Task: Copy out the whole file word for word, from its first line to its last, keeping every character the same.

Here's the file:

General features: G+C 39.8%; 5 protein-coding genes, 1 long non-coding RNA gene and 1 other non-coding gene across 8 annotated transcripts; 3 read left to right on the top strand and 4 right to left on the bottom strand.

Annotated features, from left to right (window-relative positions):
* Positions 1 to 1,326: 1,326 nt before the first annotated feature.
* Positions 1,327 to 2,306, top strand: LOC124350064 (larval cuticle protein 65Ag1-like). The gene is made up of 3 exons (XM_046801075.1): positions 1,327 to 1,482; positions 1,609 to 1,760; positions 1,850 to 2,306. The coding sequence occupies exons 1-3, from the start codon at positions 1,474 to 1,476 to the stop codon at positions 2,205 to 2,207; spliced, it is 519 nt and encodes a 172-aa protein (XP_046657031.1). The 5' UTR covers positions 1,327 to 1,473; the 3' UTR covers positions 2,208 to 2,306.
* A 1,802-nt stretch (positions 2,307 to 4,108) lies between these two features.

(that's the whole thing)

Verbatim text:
General features: G+C 39.8%; 5 protein-coding genes, 1 long non-coding RNA gene and 1 other non-coding gene across 8 annotated transcripts; 3 read left to right on the top strand and 4 right to left on the bottom strand.

Annotated features, from left to right (window-relative positions):
* Positions 1 to 1,326: 1,326 nt before the first annotated feature.
* Positions 1,327 to 2,306, top strand: LOC124350064 (larval cuticle protein 65Ag1-like). The gene is made up of 3 exons (XM_046801075.1): positions 1,327 to 1,482; positions 1,609 to 1,760; positions 1,850 to 2,306. The coding sequence occupies exons 1-3, from the start codon at positions 1,474 to 1,476 to the stop codon at positions 2,205 to 2,207; spliced, it is 519 nt and encodes a 172-aa protein (XP_046657031.1). The 5' UTR covers positions 1,327 to 1,473; the 3' UTR covers positions 2,208 to 2,306.
* A 1,802-nt stretch (positions 2,307 to 4,108) lies between these two features.